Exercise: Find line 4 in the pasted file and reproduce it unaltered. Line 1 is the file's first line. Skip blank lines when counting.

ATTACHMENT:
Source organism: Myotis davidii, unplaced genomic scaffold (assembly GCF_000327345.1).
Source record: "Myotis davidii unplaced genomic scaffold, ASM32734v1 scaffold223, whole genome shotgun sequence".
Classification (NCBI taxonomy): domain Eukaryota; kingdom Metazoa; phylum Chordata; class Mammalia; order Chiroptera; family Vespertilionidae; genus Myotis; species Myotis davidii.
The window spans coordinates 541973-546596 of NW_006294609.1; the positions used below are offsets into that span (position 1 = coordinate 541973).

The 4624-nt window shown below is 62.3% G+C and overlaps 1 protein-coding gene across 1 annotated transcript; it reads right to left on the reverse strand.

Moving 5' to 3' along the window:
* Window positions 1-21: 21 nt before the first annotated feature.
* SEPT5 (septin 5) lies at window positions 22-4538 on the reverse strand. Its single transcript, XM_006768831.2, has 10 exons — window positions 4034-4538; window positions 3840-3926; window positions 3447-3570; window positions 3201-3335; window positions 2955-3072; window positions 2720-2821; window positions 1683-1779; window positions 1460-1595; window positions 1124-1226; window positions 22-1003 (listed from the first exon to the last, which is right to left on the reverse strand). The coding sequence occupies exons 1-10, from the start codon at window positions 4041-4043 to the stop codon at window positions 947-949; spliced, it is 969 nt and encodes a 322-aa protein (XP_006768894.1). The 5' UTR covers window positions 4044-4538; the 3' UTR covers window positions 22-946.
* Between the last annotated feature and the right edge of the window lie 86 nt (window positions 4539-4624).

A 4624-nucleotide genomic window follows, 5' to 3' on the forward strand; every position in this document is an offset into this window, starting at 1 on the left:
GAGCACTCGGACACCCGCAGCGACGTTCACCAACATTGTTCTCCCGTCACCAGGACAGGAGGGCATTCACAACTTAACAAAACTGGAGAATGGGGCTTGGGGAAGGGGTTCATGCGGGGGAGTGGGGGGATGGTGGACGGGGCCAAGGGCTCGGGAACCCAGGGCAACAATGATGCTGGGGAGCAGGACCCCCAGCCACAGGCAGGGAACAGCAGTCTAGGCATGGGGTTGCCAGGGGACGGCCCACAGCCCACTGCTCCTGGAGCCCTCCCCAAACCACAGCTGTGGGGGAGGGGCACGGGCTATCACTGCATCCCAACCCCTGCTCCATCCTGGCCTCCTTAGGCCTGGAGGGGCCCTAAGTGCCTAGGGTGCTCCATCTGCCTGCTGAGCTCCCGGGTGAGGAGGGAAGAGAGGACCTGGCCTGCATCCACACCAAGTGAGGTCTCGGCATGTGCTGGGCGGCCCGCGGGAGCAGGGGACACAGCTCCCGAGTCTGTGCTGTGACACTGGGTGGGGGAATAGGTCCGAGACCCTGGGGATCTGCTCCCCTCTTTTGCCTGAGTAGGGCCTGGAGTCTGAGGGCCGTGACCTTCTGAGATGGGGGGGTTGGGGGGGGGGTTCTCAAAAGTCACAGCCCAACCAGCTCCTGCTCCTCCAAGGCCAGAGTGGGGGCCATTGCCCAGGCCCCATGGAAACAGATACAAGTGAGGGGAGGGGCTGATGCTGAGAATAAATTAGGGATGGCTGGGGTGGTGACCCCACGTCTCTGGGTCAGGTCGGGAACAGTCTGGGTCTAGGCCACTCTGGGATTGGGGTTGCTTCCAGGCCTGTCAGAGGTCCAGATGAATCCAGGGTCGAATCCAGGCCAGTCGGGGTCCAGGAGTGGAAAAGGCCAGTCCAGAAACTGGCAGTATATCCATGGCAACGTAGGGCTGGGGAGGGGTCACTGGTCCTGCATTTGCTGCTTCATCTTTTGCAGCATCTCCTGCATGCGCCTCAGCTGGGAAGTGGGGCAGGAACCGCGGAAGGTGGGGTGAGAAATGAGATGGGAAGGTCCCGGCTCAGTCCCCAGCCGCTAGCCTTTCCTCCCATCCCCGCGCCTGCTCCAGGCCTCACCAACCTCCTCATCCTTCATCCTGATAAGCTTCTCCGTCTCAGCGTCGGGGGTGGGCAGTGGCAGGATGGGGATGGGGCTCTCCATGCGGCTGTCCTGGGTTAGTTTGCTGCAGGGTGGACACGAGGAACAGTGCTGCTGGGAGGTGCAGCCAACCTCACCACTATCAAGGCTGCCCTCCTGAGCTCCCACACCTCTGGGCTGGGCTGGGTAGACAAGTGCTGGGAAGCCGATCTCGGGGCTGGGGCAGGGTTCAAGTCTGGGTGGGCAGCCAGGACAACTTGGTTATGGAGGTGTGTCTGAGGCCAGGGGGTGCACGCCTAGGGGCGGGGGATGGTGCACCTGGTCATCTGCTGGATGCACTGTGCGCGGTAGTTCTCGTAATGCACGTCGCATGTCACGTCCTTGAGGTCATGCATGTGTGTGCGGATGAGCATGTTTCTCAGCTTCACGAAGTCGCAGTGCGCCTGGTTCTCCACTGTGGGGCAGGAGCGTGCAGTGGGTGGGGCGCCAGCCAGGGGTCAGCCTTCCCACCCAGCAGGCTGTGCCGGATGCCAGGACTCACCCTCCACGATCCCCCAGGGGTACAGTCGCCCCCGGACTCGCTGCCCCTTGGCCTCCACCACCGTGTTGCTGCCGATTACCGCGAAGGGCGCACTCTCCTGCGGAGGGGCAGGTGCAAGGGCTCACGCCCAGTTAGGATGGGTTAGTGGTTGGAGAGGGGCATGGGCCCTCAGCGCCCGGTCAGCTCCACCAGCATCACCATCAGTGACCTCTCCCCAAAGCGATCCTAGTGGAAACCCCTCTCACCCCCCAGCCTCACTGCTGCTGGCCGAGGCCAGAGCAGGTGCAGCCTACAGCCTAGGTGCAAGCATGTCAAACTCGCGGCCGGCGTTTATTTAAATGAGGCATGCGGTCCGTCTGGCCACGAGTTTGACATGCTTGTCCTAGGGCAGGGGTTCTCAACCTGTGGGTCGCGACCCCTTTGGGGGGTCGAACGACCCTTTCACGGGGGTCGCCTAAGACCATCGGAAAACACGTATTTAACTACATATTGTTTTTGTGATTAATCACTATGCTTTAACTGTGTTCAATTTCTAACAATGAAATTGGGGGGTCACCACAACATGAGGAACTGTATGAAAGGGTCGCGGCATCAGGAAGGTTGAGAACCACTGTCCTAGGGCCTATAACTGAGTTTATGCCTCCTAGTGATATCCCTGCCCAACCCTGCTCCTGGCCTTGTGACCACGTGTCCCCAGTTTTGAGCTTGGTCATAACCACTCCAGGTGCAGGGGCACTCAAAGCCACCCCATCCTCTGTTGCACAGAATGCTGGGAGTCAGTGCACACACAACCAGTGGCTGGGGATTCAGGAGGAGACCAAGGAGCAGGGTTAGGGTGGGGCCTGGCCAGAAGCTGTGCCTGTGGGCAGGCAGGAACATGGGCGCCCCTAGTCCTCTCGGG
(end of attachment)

The window spans coordinates 541973-546596 of NW_006294609.1; the positions used below are offsets into that span (position 1 = coordinate 541973).